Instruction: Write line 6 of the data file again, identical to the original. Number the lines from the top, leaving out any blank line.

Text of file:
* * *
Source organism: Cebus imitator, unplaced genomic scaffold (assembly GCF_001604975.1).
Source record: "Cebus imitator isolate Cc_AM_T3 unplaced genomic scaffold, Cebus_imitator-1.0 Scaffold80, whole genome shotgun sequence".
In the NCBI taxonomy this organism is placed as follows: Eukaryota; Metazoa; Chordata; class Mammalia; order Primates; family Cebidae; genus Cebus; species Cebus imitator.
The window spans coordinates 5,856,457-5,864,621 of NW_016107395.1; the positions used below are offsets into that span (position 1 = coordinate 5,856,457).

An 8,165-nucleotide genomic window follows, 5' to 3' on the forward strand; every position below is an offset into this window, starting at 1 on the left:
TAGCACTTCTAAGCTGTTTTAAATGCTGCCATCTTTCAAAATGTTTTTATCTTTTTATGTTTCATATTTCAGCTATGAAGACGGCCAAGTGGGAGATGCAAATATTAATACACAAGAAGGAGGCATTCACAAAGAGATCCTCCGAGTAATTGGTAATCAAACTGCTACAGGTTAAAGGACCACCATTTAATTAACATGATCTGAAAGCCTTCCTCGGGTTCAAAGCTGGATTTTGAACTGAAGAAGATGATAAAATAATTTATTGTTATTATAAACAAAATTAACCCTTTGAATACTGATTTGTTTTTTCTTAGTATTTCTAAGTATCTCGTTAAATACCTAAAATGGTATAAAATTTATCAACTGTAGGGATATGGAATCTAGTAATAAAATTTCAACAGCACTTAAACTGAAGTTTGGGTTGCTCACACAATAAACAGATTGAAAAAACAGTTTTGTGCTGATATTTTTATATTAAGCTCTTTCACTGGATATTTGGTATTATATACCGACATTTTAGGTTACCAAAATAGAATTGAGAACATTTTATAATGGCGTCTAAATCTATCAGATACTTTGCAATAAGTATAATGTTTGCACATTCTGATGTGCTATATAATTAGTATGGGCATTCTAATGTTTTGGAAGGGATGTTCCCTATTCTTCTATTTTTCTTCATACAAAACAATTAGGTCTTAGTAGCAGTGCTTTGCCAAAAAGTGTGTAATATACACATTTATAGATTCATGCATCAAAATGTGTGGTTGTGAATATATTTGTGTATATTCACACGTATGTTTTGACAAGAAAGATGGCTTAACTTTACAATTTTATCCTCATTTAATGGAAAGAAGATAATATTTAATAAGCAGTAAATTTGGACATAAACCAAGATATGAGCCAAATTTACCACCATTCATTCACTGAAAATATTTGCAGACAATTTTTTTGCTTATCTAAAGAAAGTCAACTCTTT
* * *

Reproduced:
TAGCACTTCTAAGCTGTTTTAAATGCTGCCATCTTTCAAAATGTTTTTATCTTTTTATGTTTCATATTTCAGCTATGAAGACGGCCAAGTGGGAGATGCAAATATTAATACACAAGAAGGAGGCATTCACAAAGAGATCCTCCGAGTAATTGGTAATCAAACTGCTACAGGTTAAAGGACCACCATTTAATTAACATGATCTGAAAGCCTTCCTCGGGTTCAAAGCTGGATTTTGAACTGAAGAAGATGATAAAATAATTTATTGTTATTATAAACAAAATTAACCCTTTGAATACTGATTTGTTTTTTCTTAGTATTTCTAAGTATCTCGTTAAATACCTAAAATGGTATAAAATTTATCAACTGTAGGGATATGGAATCTAGTAATAAAATTTCAACAGCACTTAAACTGAAGTTTGGGTTGCTCACACAATAAACAGATTGAAAAAACAGTTTTGTGCTGATATTTTTATATTAAGCTCTTTCACTGGATATTTGGTATTATATACCGACATTTTAGGTTACCAAAATAGAATTGAGAACATTTTATAATGGCGTCTAAATCTATCAGATACTTTGCAATAAGTATAATGTTTGCACATTCTGATGTGCTATATAATTAGTATGGGCATTCTAATGTTTTGGAAGGGATGTTCCCTATTCTTCTATTTTTCTTCATACAAAACAATTAGGTCTTAGTAGCAGTGCTTTGCCAAAAAGTGTGTAATATACACATTTATAGATTCATGCATCAAAATGTGTGGTTGTGAATATATTTGTGTATATTCACACGTATGTTTTGACAAGAAAGATGGCTTAACTTTACAATTTTATCCTCATTTAATGGAAAGAAGATAATATTTAATAAGCAGTAAATTTGGACATAAACCAAGATATGAGCCAAATTTACCACCATTCATTCACTGAAAATATTTGCAGACAATTTTTTTGCTTATCTAAAGAAAGTCAACTCTTT